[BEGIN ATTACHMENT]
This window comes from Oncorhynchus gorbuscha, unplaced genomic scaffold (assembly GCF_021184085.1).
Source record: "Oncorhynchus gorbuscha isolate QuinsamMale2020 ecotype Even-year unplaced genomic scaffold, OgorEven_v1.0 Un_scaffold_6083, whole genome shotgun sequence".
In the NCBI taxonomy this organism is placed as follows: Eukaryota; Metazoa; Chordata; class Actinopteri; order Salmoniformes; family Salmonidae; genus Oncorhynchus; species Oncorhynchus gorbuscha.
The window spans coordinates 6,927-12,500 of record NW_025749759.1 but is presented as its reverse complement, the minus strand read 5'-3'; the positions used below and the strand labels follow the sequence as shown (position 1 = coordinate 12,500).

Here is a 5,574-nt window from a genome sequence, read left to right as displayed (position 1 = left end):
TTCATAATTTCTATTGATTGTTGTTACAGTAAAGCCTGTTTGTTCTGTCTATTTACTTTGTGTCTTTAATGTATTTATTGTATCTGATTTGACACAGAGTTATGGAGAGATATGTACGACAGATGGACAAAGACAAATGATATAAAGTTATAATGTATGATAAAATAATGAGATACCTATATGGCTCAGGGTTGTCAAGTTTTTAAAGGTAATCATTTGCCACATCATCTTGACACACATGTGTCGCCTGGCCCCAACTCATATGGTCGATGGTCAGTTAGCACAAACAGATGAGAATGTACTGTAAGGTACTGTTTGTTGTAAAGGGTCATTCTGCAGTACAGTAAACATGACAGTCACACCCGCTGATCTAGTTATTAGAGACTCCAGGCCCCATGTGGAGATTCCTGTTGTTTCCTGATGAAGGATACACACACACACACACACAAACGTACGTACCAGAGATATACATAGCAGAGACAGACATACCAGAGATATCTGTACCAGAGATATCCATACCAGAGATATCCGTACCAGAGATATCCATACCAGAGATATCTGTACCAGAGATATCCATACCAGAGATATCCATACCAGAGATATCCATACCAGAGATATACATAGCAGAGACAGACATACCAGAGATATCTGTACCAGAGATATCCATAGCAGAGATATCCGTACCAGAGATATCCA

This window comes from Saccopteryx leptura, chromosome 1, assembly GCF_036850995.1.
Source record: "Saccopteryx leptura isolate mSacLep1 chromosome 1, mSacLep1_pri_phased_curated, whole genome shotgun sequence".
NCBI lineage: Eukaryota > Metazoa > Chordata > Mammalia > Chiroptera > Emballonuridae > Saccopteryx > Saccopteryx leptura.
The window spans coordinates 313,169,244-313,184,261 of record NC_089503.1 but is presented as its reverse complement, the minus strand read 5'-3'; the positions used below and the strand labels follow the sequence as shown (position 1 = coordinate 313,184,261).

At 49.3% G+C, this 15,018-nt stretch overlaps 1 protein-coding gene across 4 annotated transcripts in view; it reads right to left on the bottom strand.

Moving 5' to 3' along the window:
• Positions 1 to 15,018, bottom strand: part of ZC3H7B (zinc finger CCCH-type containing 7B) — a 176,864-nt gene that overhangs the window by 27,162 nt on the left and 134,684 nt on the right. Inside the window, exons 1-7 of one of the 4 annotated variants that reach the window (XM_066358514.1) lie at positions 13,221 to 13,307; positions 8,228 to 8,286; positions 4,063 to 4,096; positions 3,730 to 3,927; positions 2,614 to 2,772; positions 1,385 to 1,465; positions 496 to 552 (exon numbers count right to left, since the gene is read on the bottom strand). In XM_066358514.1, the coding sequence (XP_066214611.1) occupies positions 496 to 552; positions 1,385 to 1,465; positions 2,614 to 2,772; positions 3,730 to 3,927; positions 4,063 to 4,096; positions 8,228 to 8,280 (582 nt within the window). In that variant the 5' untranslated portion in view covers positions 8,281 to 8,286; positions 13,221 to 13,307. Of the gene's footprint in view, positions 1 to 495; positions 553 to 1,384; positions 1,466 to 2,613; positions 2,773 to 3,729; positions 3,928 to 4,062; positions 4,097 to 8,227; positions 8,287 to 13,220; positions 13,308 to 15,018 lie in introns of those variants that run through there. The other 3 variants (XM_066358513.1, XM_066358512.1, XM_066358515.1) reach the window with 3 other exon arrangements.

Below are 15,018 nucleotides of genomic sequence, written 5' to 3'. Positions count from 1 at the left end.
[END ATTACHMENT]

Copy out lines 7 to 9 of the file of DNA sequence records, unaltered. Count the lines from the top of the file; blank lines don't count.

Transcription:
This window comes from Saccopteryx leptura, chromosome 1, assembly GCF_036850995.1.
Source record: "Saccopteryx leptura isolate mSacLep1 chromosome 1, mSacLep1_pri_phased_curated, whole genome shotgun sequence".
NCBI lineage: Eukaryota > Metazoa > Chordata > Mammalia > Chiroptera > Emballonuridae > Saccopteryx > Saccopteryx leptura.